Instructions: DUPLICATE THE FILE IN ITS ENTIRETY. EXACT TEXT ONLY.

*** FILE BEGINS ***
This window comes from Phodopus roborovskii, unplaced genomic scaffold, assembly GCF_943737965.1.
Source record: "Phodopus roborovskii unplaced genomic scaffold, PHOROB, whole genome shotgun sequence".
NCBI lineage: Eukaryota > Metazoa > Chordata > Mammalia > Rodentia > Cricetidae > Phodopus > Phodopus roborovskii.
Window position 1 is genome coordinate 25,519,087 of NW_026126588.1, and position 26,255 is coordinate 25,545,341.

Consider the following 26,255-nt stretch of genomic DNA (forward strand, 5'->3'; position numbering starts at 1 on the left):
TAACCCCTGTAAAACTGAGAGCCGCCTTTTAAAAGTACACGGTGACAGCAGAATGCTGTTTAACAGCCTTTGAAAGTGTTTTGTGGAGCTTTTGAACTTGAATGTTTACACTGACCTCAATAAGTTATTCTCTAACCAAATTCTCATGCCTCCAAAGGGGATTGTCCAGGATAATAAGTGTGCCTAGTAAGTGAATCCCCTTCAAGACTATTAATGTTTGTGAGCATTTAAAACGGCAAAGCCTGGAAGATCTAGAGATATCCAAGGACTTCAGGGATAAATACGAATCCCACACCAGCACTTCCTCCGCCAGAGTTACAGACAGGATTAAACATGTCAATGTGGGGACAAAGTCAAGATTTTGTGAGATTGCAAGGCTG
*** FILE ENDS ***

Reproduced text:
This window comes from Phodopus roborovskii, unplaced genomic scaffold, assembly GCF_943737965.1.
Source record: "Phodopus roborovskii unplaced genomic scaffold, PHOROB, whole genome shotgun sequence".
NCBI lineage: Eukaryota > Metazoa > Chordata > Mammalia > Rodentia > Cricetidae > Phodopus > Phodopus roborovskii.
Window position 1 is genome coordinate 25,519,087 of NW_026126588.1, and position 26,255 is coordinate 25,545,341.

Consider the following 26,255-nt stretch of genomic DNA (forward strand, 5'->3'; position numbering starts at 1 on the left):
TAACCCCTGTAAAACTGAGAGCCGCCTTTTAAAAGTACACGGTGACAGCAGAATGCTGTTTAACAGCCTTTGAAAGTGTTTTGTGGAGCTTTTGAACTTGAATGTTTACACTGACCTCAATAAGTTATTCTCTAACCAAATTCTCATGCCTCCAAAGGGGATTGTCCAGGATAATAAGTGTGCCTAGTAAGTGAATCCCCTTCAAGACTATTAATGTTTGTGAGCATTTAAAACGGCAAAGCCTGGAAGATCTAGAGATATCCAAGGACTTCAGGGATAAATACGAATCCCACACCAGCACTTCCTCCGCCAGAGTTACAGACAGGATTAAACATGTCAATGTGGGGACAAAGTCAAGATTTTGTGAGATTGCAAGGCTG